Why compensation cuts from all RUSD employees are needed

By BOB GRAEFF, Superintendent, Ramona Unified School District

Over the past several months, the Ramona Unified School District has increasingly emphasized the need to cut operating costs in order to maintain the level of fiscal solvency necessary to accomplish our mission to “prepare today’s learners for tomorrow’s world.”

In doing so, we have already cut dozens of teaching and support positions as well as music programs for elementary school children, summer school, our GATE program, and funds for classroom supplies. Our classified and management employees agreed to compensation cuts of three unpaid furlough days last year and up to 10 percent annually for the next three years. However, as drastic as those cuts have been, they have not been enough. We need reductions in our compensation costs from all our employees.

Contrary to public expectations, the passage of Proposition 30 in the November 2012 election does not relieve the District’s ongoing deficit that has been created by the following events and conditions:

•About 90 percent of the District’s 2012-13 budget is being spent on personnel salary and benefits expenses, leaving little funding for the non-personnel resources that are important to the education of our children.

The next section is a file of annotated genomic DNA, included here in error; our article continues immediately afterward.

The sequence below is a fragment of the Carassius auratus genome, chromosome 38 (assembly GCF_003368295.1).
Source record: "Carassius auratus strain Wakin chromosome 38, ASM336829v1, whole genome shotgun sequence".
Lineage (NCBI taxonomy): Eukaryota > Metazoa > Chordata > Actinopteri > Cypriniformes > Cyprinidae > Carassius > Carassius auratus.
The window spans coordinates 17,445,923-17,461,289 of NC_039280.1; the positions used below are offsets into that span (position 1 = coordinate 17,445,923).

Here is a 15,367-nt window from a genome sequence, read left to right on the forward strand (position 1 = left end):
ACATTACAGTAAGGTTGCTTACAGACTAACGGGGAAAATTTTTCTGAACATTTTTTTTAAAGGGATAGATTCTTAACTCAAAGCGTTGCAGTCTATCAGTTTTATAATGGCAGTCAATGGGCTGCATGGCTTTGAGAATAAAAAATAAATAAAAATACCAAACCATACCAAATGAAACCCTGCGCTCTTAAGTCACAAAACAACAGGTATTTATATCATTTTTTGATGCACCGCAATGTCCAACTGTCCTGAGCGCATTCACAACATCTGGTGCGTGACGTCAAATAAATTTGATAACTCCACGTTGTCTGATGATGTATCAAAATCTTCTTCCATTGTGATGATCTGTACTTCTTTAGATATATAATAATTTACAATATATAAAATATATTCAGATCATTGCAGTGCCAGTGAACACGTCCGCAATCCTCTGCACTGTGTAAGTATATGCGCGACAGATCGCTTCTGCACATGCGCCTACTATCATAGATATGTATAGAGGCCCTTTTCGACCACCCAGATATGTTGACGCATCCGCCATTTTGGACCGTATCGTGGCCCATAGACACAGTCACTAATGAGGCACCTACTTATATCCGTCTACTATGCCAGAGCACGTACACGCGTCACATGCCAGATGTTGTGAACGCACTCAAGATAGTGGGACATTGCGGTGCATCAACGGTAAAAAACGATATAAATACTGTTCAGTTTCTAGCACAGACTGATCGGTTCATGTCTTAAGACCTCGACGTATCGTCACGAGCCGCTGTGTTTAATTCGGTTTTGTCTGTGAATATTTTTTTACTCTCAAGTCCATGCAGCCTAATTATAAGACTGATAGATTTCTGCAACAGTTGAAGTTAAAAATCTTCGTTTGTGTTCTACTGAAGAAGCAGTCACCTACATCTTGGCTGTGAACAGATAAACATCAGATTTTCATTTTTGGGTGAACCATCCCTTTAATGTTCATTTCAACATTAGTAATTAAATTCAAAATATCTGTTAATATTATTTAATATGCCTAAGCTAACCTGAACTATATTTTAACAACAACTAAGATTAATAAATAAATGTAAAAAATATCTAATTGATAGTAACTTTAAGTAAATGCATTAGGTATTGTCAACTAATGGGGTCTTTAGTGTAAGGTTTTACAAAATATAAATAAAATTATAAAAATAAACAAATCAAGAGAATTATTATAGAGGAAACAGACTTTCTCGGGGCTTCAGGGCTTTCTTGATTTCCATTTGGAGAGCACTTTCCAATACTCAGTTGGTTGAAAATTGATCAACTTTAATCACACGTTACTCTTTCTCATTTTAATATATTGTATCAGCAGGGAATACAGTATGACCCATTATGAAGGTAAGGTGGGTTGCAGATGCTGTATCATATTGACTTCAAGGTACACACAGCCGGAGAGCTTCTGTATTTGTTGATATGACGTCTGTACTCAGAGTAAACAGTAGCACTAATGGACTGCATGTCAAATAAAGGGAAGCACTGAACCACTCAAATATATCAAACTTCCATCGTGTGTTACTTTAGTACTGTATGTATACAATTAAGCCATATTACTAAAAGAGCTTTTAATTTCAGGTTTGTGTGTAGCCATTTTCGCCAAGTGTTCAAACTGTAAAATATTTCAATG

•Health benefit costs for our eligible teachers continue to be fully funded by the District — and those costs are increasing about 10% per year.

•Continuing declines in student enrollment, combined with reduced funding formulas by the State, have resulted in a loss of funding by more than 22 percent in our unrestricted accounts since 2007-08 and about 20 percent in our restricted categorical funding.

•Specifically, enrollment has declined by more than 1,400 students over the past 12 years and is projected to drop by another 150 students next year — by itself reducing State funding by $800,000 next year alone.

Meanwhile, the State continues to defer full payment of the funding school districts are to receive, which requires us to borrow monies to operate our schools from other sources until we receive payment in full. The interest costs associated with such loans place additional pressure on the District’s General Fund.

•Without additional reductions in personnel costs, the District will not be able to meet its financial obligations for the 2013-14 and 2014-15 fiscal years.

After more than a year of collective bargaining negotiations with the union representing our teachers, followed by two months of mediation, we have not been able to reach an agreement that is both fair and financially responsible.

The District and union then presented their cases to a Fact Finding panel February 27-28. The panel now has 20 days to present its findings to both parties, after which they will be made public at a local board meeting.

While the panel’s conclusions are not binding on either party, it is the District’s continuing hope that an agreement can still be reached with the union negotiating team that is both fair and financially responsible. The District remains accessible and available to work with the union to identify and then implement the savings needed to keep our schools solvent.

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